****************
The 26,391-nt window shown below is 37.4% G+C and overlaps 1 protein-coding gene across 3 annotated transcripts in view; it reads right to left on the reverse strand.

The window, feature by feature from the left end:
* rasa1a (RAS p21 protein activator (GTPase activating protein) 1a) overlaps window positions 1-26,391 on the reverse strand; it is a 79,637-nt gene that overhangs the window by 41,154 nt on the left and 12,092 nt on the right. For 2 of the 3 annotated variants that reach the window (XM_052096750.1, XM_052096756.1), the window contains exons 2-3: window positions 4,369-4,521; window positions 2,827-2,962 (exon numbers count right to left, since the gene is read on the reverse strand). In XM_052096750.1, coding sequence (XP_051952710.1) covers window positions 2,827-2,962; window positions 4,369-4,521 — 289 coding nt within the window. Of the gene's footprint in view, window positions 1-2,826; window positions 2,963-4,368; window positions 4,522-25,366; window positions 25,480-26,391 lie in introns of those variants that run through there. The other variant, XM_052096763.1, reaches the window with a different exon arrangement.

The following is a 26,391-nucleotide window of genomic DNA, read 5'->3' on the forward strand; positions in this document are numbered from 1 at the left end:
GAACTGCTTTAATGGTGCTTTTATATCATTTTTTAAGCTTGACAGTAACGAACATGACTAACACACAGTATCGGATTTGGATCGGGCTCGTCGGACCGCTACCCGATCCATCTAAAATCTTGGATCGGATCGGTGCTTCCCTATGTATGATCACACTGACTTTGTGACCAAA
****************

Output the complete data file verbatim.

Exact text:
The 26,391-nt window shown below is 37.4% G+C and overlaps 1 protein-coding gene across 3 annotated transcripts in view; it reads right to left on the reverse strand.

The window, feature by feature from the left end:
* rasa1a (RAS p21 protein activator (GTPase activating protein) 1a) overlaps window positions 1-26,391 on the reverse strand; it is a 79,637-nt gene that overhangs the window by 41,154 nt on the left and 12,092 nt on the right. For 2 of the 3 annotated variants that reach the window (XM_052096750.1, XM_052096756.1), the window contains exons 2-3: window positions 4,369-4,521; window positions 2,827-2,962 (exon numbers count right to left, since the gene is read on the reverse strand). In XM_052096750.1, coding sequence (XP_051952710.1) covers window positions 2,827-2,962; window positions 4,369-4,521 — 289 coding nt within the window. Of the gene's footprint in view, window positions 1-2,826; window positions 2,963-4,368; window positions 4,522-25,366; window positions 25,480-26,391 lie in introns of those variants that run through there. The other variant, XM_052096763.1, reaches the window with a different exon arrangement.

The following is a 26,391-nucleotide window of genomic DNA, read 5'->3' on the forward strand; positions in this document are numbered from 1 at the left end:
GAACTGCTTTAATGGTGCTTTTATATCATTTTTTAAGCTTGACAGTAACGAACATGACTAACACACAGTATCGGATTTGGATCGGGCTCGTCGGACCGCTACCCGATCCATCTAAAATCTTGGATCGGATCGGTGCTTCCCTATGTATGATCACACTGACTTTGTGACCAAA